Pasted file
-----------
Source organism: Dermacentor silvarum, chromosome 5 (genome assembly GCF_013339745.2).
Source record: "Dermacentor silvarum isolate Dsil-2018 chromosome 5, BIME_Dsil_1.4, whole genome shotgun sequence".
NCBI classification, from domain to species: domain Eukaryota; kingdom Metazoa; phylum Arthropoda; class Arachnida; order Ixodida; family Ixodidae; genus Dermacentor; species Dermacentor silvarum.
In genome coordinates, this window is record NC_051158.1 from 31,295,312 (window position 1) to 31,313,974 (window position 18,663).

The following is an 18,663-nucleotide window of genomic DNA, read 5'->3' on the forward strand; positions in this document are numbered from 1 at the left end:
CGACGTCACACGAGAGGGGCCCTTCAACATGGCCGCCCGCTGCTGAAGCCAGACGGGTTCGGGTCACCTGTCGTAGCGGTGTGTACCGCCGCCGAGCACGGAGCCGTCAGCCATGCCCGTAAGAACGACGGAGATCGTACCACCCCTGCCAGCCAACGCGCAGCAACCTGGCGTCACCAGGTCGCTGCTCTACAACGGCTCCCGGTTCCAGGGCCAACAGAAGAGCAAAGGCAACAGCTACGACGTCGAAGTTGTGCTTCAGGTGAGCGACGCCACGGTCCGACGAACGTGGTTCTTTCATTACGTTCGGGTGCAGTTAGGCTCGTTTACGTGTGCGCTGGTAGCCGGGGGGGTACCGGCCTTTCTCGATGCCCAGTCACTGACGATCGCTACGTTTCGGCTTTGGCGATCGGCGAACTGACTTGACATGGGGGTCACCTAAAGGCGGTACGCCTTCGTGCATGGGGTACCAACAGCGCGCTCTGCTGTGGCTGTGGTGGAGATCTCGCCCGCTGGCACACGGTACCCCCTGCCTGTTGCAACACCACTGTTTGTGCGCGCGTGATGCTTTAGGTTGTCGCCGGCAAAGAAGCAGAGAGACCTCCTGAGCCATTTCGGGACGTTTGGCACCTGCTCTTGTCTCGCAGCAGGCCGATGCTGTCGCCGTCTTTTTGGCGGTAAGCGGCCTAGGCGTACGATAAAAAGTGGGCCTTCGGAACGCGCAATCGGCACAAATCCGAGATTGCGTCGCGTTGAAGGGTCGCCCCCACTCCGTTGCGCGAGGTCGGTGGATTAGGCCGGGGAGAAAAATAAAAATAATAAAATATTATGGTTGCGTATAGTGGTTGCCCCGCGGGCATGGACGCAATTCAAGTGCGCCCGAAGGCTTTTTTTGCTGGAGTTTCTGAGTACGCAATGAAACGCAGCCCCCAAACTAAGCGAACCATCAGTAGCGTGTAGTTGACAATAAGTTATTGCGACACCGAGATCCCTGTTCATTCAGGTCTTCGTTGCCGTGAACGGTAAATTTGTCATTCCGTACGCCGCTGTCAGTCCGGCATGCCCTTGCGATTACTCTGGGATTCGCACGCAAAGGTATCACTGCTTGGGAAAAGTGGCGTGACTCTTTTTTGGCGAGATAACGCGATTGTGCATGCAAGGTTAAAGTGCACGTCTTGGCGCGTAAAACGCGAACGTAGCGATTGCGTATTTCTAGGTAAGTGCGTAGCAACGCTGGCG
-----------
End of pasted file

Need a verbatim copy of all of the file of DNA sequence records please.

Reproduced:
Source organism: Dermacentor silvarum, chromosome 5 (genome assembly GCF_013339745.2).
Source record: "Dermacentor silvarum isolate Dsil-2018 chromosome 5, BIME_Dsil_1.4, whole genome shotgun sequence".
NCBI classification, from domain to species: domain Eukaryota; kingdom Metazoa; phylum Arthropoda; class Arachnida; order Ixodida; family Ixodidae; genus Dermacentor; species Dermacentor silvarum.
In genome coordinates, this window is record NC_051158.1 from 31,295,312 (window position 1) to 31,313,974 (window position 18,663).

The following is an 18,663-nucleotide window of genomic DNA, read 5'->3' on the forward strand; positions in this document are numbered from 1 at the left end:
CGACGTCACACGAGAGGGGCCCTTCAACATGGCCGCCCGCTGCTGAAGCCAGACGGGTTCGGGTCACCTGTCGTAGCGGTGTGTACCGCCGCCGAGCACGGAGCCGTCAGCCATGCCCGTAAGAACGACGGAGATCGTACCACCCCTGCCAGCCAACGCGCAGCAACCTGGCGTCACCAGGTCGCTGCTCTACAACGGCTCCCGGTTCCAGGGCCAACAGAAGAGCAAAGGCAACAGCTACGACGTCGAAGTTGTGCTTCAGGTGAGCGACGCCACGGTCCGACGAACGTGGTTCTTTCATTACGTTCGGGTGCAGTTAGGCTCGTTTACGTGTGCGCTGGTAGCCGGGGGGGTACCGGCCTTTCTCGATGCCCAGTCACTGACGATCGCTACGTTTCGGCTTTGGCGATCGGCGAACTGACTTGACATGGGGGTCACCTAAAGGCGGTACGCCTTCGTGCATGGGGTACCAACAGCGCGCTCTGCTGTGGCTGTGGTGGAGATCTCGCCCGCTGGCACACGGTACCCCCTGCCTGTTGCAACACCACTGTTTGTGCGCGCGTGATGCTTTAGGTTGTCGCCGGCAAAGAAGCAGAGAGACCTCCTGAGCCATTTCGGGACGTTTGGCACCTGCTCTTGTCTCGCAGCAGGCCGATGCTGTCGCCGTCTTTTTGGCGGTAAGCGGCCTAGGCGTACGATAAAAAGTGGGCCTTCGGAACGCGCAATCGGCACAAATCCGAGATTGCGTCGCGTTGAAGGGTCGCCCCCACTCCGTTGCGCGAGGTCGGTGGATTAGGCCGGGGAGAAAAATAAAAATAATAAAATATTATGGTTGCGTATAGTGGTTGCCCCGCGGGCATGGACGCAATTCAAGTGCGCCCGAAGGCTTTTTTTGCTGGAGTTTCTGAGTACGCAATGAAACGCAGCCCCCAAACTAAGCGAACCATCAGTAGCGTGTAGTTGACAATAAGTTATTGCGACACCGAGATCCCTGTTCATTCAGGTCTTCGTTGCCGTGAACGGTAAATTTGTCATTCCGTACGCCGCTGTCAGTCCGGCATGCCCTTGCGATTACTCTGGGATTCGCACGCAAAGGTATCACTGCTTGGGAAAAGTGGCGTGACTCTTTTTTGGCGAGATAACGCGATTGTGCATGCAAGGTTAAAGTGCACGTCTTGGCGCGTAAAACGCGAACGTAGCGATTGCGTATTTCTAGGTAAGTGCGTAGCAACGCTGGCG